Even when EU officials and diplomats did speak out, most notably in the case of the opposition channel NIT, their critique was often too careful and couched in the language of diplomatic courtesy. This equivocation was convenient for Moldova’s ruling coalition, who could benefit from the EU’s economic and political support, drawing on it to boost their electoral support.
In green, the Eurasian Economic Union. Image by Leftcry via Wikipedia. Some rights reserved.
Unqualified political support from the EU, coupled with Moldova’s weak civil society, created a sense of impunity among Moldova’s pro-European rulers. While this policy may have secured the loyalty of Moldova’s ruling elites and maintained a steady pro-European course, polls and the most recent round of elections indicate that the EU is starting to lose the support of the Moldovan population.
In a country where the clear majority of the population opts for pro-European geopolitical orientation, this would possibly not have harmed the long-term prospects for European integration. Yet in Moldova, where people’s preferences are more or less evenly split between the EU and the Russia-led Customs Union, this situation may put the future of Moldova’s European integration in jeopardy, undermining the efforts of European officials.
Moreover, as post-electoral developments suggest, the EU’s hands-off approach has not secured the obedience of Moldova’s ruling pro-European parties. After the unexpectedly high showing of the pro-Russia Socialists, the Liberal Democratic Party and the Democratic Party agreed to form a new alliance under the name 'For a European Moldova', which required the support of another party to form a majority government. The EU apparently supported the candidacy of the Liberal Party, which was a former member of the Moldovan pro-European government from 2009 to 2013, before it was side-lined in a power struggle within the Alliance.
But the pro-European Liberal Democrats and Democrats had other ideas. Even a visit of an EU delegation and a discussion at Chisinau airport failed to convince them. Eventually, against the EU's wishes and recommendations, the two parties formed a minority government, elected with the help of the remnants of the Communists. The new government, as its coalition title suggests, again proclaims European integration as its main priority.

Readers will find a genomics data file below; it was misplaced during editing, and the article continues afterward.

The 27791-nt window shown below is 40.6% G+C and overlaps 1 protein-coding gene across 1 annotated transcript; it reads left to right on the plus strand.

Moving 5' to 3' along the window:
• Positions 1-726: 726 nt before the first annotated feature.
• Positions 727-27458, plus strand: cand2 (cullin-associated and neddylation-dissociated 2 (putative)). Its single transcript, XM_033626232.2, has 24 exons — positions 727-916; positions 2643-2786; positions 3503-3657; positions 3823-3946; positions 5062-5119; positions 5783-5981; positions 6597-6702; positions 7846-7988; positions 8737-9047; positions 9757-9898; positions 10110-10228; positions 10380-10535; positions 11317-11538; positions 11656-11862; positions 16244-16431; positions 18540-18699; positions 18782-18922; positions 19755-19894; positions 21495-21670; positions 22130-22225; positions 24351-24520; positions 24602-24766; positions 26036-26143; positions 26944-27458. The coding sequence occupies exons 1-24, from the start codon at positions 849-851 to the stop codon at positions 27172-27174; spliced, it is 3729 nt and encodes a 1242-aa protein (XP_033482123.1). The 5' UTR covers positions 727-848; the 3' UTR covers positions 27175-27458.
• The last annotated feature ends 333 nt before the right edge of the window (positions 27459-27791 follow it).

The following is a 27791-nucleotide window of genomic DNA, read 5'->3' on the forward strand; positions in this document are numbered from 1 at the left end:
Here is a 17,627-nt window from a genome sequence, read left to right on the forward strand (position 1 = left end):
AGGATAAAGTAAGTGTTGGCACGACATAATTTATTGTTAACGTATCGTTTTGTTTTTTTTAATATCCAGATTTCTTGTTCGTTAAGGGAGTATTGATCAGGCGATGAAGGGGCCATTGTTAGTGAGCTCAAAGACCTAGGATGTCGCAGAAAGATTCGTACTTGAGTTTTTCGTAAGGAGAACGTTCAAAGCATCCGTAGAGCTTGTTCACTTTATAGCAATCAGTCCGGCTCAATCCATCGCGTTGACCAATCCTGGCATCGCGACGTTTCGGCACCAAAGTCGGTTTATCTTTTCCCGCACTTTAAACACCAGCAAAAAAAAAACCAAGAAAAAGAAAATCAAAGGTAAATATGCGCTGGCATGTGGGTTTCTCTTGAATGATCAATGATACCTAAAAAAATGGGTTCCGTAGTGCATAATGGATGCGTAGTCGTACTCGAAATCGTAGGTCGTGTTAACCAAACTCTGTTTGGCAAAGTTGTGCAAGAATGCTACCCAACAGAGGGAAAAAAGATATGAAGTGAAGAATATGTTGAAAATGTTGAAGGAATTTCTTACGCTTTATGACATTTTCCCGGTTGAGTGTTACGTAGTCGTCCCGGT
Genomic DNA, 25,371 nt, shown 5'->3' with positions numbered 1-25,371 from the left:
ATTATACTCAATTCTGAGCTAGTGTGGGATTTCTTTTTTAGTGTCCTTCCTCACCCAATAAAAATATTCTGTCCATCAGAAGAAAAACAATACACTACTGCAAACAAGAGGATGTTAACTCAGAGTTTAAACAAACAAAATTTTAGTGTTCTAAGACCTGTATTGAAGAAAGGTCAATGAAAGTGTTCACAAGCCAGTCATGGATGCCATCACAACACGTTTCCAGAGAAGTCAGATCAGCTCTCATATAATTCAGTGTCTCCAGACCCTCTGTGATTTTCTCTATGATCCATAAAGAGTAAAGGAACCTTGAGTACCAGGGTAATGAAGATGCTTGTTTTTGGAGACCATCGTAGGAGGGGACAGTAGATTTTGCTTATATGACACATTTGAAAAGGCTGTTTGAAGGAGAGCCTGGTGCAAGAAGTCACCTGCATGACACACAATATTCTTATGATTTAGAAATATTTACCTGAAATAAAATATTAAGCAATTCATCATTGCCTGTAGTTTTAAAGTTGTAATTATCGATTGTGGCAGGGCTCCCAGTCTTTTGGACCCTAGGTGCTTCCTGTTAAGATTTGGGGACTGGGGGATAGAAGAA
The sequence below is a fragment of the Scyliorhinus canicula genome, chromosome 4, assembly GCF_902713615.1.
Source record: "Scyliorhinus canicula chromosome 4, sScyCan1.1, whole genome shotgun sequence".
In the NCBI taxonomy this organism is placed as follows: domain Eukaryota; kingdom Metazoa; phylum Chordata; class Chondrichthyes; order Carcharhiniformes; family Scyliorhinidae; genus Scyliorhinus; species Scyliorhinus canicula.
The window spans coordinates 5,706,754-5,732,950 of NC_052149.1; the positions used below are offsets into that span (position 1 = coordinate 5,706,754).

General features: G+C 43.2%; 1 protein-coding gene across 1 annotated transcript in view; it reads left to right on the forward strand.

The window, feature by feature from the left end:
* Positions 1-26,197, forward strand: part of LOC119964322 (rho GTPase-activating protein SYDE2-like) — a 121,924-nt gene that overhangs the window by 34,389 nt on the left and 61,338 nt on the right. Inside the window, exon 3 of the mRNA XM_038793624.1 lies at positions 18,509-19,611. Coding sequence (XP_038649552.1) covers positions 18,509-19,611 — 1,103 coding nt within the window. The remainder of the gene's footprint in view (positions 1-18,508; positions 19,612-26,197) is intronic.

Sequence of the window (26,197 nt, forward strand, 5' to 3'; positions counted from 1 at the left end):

A new course
Nevertheless, the last five years have demonstrated that if the EU wants to turn Moldova into a true ‘success story’ of the European integration, it will need to change its approach. The previous approach has failed to capture either the aspirations of the Moldovan population or the unequivocal loyalty of ruling elites, who hold their own interests much higher than the European integration of their country.
The EU needs to find ways to hold the pro-European Moldovan government accountable both by practical means and with words. As it did during the years of PCRM government, the EU should voice its concern. It should criticise the Moldovan government (despite its pro-European orientation) explicitly and unequivocally, when the government violates democratic principles and values, which the European project is supposed to hold sacred above all else. This approach will not undermine the European integration of Moldova. Instead it will allow its population to understand that the EU does not stand for corruption, lawlessness, and violations of democratic principles, all of which regularly took place under the previous ‘pro-European’ governments.
In addition, taking a more critical approach to Moldova’s elites will open up the political field for the new, alternative pro-European projects, which are not limited to the governing pro-European parties and could also hope to attract the political and electoral support of the EU. The emergence of alternative pro-European parties and an explicit critique of the government may finally hold the ruling pro-European parties to account, forcing them to implement the reforms they promise. Understanding that they are not the only possible pro-European option capable of attracting EU support, would undermine the sense of impunity which has characterised the ruling political elites for the last few years
Promoting Moldova as the ‘success story’ of European integration has raised the stakes of its eventual success or failure. The parliamentary elections and election of the new Moldovan government can be an opportune moment for the EU to reassess and re-orientate its policy towards Moldova. The alternative may turn out to be the loss of the pro-European political forces at the next parliamentary elections, and an ensuing geopolitical re-orientation of Moldova away form the EU and towards Russia.
Standfirst image: Moldovan/EU flag. Image by Yuriy Vlasenko, via Shutterstock (c)
To read more about the challenges facing specific EU candidate countries, click here.